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Tuesday, August 13, 2013

Discovering That Sadness is Often Hidden Underneath Your Anger

People are often surprised to discover that when they deal with their anger in therapy, underneath their anger is sadness.

While this phenomenon might not be true for everyone, as a psychotherapist in NYC, I've seen that underlying sadness or grief is often the underlying emotion for many people who experience a lot of anger.


Discovering That Sadness is Often Hidden Underneath Your Anger
Anger Feels Easier To Deal For Many People Compared to Feeling Sadness
Many people find it easier to be angry than to be sad.  Feeling angry makes them feel more empowered as compared to feeling sad, which feels disempowering.

So, anger often becomes a cover up for sadness when people feel uncomfortable dealing with their sadness.

Let's look at the following example, which, as always, is a composite of many cases to protect confidentiality:

Mark:
Mark's wife urged him to come to therapy because he was snapping at her and their children.

Mark recognized that he had a problem with anger, but he wasn't sure what to do about it.  He came to therapy reluctantly at first.

Mark, who was in his mid-30s, had never been to therapy before.  Prior to coming to therapy, he thought that only people who had serious mental illness came to therapy, so I provided Mark with psychoeducation about therapy, which included common reasons why people came to therapy.  He was surprised that many people came to therapy for problems that were similar to his problems.

When we went over his family history, he realized that his parents didn't deal with their emotions.  Not only did no one at home talk about how they felt, but talking about emotions was actually discouraged.  So, Mark never learned how to deal with his emotions.  Instead, he stuffed his feelings, and he was hardly aware, at any given time, what he was feeling.

Identifying Emotions
The first step in our work together was helping Mark identify his emotions.  At first, he was able to only identify in a very general way uncomfortable and comfortable feelings, but nothing specific.  This was a good start.

The Mind-Body Connection in Therapy
I worked with Mark to identify where in his body he was feeling his comfortable and uncomfortable feelings.  This was completely new to Mark because he was somewhat cut off from what he felt in his body.

Just learning to sense into his body was a big step.  This took time because Mark felt like he was going against an unspoken family rule that they shouldn't acknowledge their feelings--let alone intentionally sense them.

The Mind-Body Connection in Therapy

Gradually, he discovered that he generally felt his comfortable feelings in his chest and his uncomfortable feelings in his gut (this is a very individual pattern, and it will be different for each person).

Then, we worked towards helping Mark to differentiate his feelings.  Over time, he learned to distinguish anger and happiness.

Since Mark was struggling not to lose his temper with his family, we spent more time on his feelings of anger.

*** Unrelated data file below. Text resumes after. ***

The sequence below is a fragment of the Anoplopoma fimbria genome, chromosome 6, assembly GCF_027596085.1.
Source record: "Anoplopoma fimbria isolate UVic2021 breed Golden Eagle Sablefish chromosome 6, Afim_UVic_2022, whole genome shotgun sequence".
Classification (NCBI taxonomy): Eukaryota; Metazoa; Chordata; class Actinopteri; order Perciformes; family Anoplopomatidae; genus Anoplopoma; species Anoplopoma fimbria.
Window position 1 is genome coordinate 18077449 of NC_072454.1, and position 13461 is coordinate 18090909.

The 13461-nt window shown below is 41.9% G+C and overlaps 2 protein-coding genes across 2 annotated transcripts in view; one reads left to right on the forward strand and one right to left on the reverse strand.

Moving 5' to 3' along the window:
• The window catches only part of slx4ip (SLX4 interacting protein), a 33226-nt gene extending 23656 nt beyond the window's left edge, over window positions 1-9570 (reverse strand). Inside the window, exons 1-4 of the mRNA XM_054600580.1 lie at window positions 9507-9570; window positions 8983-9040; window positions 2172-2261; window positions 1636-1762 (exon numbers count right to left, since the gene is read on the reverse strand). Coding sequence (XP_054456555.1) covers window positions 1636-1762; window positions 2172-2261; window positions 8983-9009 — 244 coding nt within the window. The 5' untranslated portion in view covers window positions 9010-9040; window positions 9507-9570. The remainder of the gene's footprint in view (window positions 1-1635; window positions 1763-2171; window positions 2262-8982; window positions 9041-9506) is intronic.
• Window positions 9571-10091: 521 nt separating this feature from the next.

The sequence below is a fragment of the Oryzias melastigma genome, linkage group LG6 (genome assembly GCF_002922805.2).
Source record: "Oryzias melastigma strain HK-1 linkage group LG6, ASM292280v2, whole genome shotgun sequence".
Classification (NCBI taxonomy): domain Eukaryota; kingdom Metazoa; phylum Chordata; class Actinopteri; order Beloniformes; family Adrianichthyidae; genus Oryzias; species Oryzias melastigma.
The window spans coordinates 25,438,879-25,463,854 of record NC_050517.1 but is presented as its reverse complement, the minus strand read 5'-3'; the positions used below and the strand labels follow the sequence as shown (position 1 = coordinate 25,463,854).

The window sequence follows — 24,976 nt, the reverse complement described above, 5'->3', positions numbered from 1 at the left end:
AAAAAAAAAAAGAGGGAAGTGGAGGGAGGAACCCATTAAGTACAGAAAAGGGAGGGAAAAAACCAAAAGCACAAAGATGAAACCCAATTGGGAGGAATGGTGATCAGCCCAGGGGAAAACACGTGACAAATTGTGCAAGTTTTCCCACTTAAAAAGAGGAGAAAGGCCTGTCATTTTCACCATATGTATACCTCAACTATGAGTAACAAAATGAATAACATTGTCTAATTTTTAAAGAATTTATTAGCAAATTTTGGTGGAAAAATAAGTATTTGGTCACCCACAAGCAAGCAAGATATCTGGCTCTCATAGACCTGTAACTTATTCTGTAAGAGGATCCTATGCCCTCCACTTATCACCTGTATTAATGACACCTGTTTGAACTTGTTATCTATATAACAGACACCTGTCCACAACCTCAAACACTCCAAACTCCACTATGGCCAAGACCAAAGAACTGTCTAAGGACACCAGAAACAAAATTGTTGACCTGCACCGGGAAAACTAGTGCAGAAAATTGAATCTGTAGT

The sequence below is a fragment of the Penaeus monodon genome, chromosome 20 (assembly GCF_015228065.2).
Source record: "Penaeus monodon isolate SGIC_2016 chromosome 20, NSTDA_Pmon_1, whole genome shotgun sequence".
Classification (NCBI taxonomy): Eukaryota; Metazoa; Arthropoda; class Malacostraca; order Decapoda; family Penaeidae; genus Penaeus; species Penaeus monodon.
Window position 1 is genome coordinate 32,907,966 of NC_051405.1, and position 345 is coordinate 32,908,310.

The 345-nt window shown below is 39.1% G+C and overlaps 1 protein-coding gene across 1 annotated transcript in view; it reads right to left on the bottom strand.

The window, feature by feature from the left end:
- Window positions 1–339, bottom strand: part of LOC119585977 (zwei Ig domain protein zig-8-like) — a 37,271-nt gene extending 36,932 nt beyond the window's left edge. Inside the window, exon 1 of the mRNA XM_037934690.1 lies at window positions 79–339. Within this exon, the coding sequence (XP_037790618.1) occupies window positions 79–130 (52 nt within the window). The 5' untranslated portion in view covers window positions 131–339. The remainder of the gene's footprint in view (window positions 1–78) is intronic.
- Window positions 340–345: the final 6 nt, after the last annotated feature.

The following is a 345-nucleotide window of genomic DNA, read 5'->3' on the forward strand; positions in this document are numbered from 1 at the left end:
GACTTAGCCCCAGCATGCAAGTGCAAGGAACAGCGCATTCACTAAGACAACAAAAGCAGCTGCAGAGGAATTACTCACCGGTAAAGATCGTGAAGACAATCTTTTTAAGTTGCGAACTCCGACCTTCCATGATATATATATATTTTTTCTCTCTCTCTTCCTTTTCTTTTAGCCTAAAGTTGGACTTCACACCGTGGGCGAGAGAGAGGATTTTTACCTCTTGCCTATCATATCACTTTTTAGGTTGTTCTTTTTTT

After a while, Mark was more adept at identifying his anger and where he sensed it in his body, so I encouraged Mark to talk about an incident where he became angry at home and to stay with these feelings as long as his feelings remained tolerable.

It took a while for Mark to build the emotional capacity to tolerate staying with his feelings.  At first, his inclination was to either distract himself with other feelings or to shut down emotionally.

Just like building a muscle takes time, building the capacity to stay with uncomfortable emotions can also take time.

On an intellectual level, Mark knew that he learned unhealthy patterns in his family about dealing (or not dealing) with his feelings, but knowing this alone wasn't enough to change it.  So, we worked towards increasing his capacity a little at a time.

When he got to the point where he could stay with his angry feelings, he was able to go deeper, and that's when he discovered the sadness underneath his anger.

To say that Mark was surprised would be an understatement.  Until then, he had no idea of just how much sadness he was carrying inside of him.

Working with the mind-body connection, Mark began to identify the early memories of loss that were connected to his sadness so we could work through those feelings.

Getting Help
As I mentioned earlier, anger often masks sadness.  This is usually an unconscious process.  Until you can work through the sadness in therapy, more than likely, you'll continue to have problems with anger.

Working with clients who mask sadness with anger, I've found that working with mind-body psychotherapy like Somatic Experiencing is often much more helpful than just using regular talk therapy alone.

The body is also a window into the unconscious (see my article: Mind-Body Psychotherapy: The Body Offers a Window Into the Unconscious).

Mind-body psychotherapy helps people to orient themselves to the physical cues that are in their bodies.

If you think your anger could be a mask for underlying sadness or trauma, you could benefit from working with a therapist who has expertise with this problem and works with the mind-body connection.

I am a licensed NYC psychotherapist, hypnotherapist, EMDR and Somatic Experiencing therapist who works with individual adults and couples.

I have helped many therapy clients to lead more fulfilling lives.

To find out more about me, visit my web site:  Josephine Ferraro, LCSW - NYC Psychotherapist

To set up a consultation, call me at (212) 726-1006 or email me: josephineolivia@aol.com

Also, see my article:  Mind-Body Connection: Responding Instead of Reacting to Stress


photo credit: AmadeoDM via photopin cc

photo credit: Saad Faruque via photopin cc


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